IAASB Issues Auditing Standard to Enhance Written Representations Requested from Management; Makes Further Progress on Clarity Standards
April, 15th 2008
Assurance Standards Board (IAASB), an independent standard-setting board under the auspices of the International Federation of Accountants (IFAC), today released International Standard on Auditing (ISA) 580 (Revised and Redrafted), Written Representations, and ISA 560 (Redrafted), Subsequent Events.
ISA 580 (Revised and Redrafted) contains new requirements designed to improve the auditors' practice in relation to the written statements that management provides to auditors to confirm certain matters or to support other audit evidence (referred to as "written representations"). During the development of the standard, the IAASB considered matters such as the reasons for requesting written representations, the value of the evidence that they provide, and from whom they should be requested.
The standard requires the auditor to request management to provide written representations on two fundamental matters:
That it has fulfilled its responsibility for the preparation and presentation of the financial statements; and That it has provided the auditor with all relevant information and that all transactions have been recorded and are reflected in the financial statements. The auditor may deem it appropriate to request other written representations during the course of the audit. Other ISAs also include requirements for the auditor to request certain written representations in respect of specific matters. In addition, ISA 580 (Revised and Redrafted) includes requirements for appropriate action by the auditor when written representations are not provided by management or are considered to be unreliable.
The ISA makes clear that, although written representations provide necessary audit evidence, they do not provide sufficient appropriate audit evidence on their own about any matters. Furthermore, the fact that management has provided written representations does not affect the nature or extent of other audit evidence that the auditor obtains about the fulfillment of management's responsibilities, or about specific assertions.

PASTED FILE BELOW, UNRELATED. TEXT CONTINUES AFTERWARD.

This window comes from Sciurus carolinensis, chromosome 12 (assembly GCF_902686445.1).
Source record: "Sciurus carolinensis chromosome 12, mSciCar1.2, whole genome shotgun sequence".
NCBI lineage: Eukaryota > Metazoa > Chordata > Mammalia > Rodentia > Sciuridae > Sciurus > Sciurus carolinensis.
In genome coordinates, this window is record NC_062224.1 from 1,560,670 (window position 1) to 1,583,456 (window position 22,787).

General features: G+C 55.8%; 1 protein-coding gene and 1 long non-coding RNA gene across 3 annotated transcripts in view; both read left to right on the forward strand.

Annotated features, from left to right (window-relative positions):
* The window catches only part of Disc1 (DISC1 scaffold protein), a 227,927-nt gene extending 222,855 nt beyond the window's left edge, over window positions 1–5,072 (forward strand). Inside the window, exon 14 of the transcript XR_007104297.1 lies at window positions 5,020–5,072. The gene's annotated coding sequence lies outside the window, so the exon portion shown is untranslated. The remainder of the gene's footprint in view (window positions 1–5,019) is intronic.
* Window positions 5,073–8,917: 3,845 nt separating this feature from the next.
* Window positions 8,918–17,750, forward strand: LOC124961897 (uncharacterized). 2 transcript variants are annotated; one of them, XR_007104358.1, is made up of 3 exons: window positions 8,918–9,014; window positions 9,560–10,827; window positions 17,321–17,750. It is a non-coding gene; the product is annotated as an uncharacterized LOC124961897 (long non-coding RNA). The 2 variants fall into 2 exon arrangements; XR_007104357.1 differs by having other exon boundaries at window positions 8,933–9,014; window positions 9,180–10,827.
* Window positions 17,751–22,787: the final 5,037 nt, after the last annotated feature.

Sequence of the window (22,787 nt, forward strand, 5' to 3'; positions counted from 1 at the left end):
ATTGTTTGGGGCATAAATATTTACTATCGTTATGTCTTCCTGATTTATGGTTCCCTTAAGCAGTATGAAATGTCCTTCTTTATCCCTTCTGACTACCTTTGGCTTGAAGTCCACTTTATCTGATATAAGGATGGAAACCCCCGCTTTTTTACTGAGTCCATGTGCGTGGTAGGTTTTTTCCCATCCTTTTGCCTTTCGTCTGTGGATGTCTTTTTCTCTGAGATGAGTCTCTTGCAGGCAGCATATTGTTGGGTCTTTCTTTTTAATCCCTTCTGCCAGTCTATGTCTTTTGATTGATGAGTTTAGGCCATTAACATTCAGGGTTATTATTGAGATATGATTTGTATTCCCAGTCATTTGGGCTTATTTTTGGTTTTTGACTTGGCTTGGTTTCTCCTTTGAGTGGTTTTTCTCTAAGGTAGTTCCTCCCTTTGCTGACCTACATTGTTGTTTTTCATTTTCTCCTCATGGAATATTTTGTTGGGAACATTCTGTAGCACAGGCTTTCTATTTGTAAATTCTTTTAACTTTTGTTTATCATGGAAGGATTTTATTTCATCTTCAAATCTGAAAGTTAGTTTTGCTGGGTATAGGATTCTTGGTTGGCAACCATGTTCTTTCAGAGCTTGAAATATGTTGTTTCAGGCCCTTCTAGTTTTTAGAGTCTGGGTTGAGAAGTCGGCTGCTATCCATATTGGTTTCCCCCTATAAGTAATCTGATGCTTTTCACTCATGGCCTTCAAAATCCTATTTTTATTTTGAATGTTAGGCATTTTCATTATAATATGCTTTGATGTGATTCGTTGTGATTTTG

"The aim of the new requirements is to enhance the quality and appropriateness of written representations sought by the auditor by a focus on what is really necessary and, in particular, to deal with concerns that auditors may over-rely on representations at the expense of other evidence," explains John Kellas, IAASB Chairman.
ISA 560 (Redrafted) forms part of the IAASB's ambitious 18-month program to redraft existing standards following the clarity drafting conventions. The standard, which deals with the auditor's responsibilities relating to subsequent events in an audit of financial statements, provides more clarity as to the requirements, but does not incorporate any substantive changes thereto. ISA 560 (Redrafted) will contribute to improving the consistency of its application by auditors around the world.
The complete set of clarified ISAs, including newly revised standards such as ISA 580 (Revised and Redrafted), is effective for audits of financial statements for periods beginning on or after December 15, 2009.
The objective of the IAASB is to serve the public interest by setting high quality auditing and assurance standards and by facilitating the convergence of international and national standards, thereby enhancing the quality and uniformity of practice throughout the world and strengthening public confidence in the global auditing and assurance profession. The Public Interest Oversight Board oversees the activities of the IAASB and, as one element of that oversight, establishes its due process and working procedures.
IFAC is the global organization for the accountancy profession dedicated to serving the public interest by strengthening the profession and contributing to the development of strong international economies. IFAC is comprised of 157 members and associates in 123 countries and jurisdictions, representing more than 2.5 million accountants in public practice, education, government service, industry and commerce. In addition to setting international auditing and assurance standards through the IAASB, IFAC, through its independent standard-setting boards, sets international ethics, education, and public sector accounting standards. It also issues guidance to encourage high quality performance by professional accountants in business.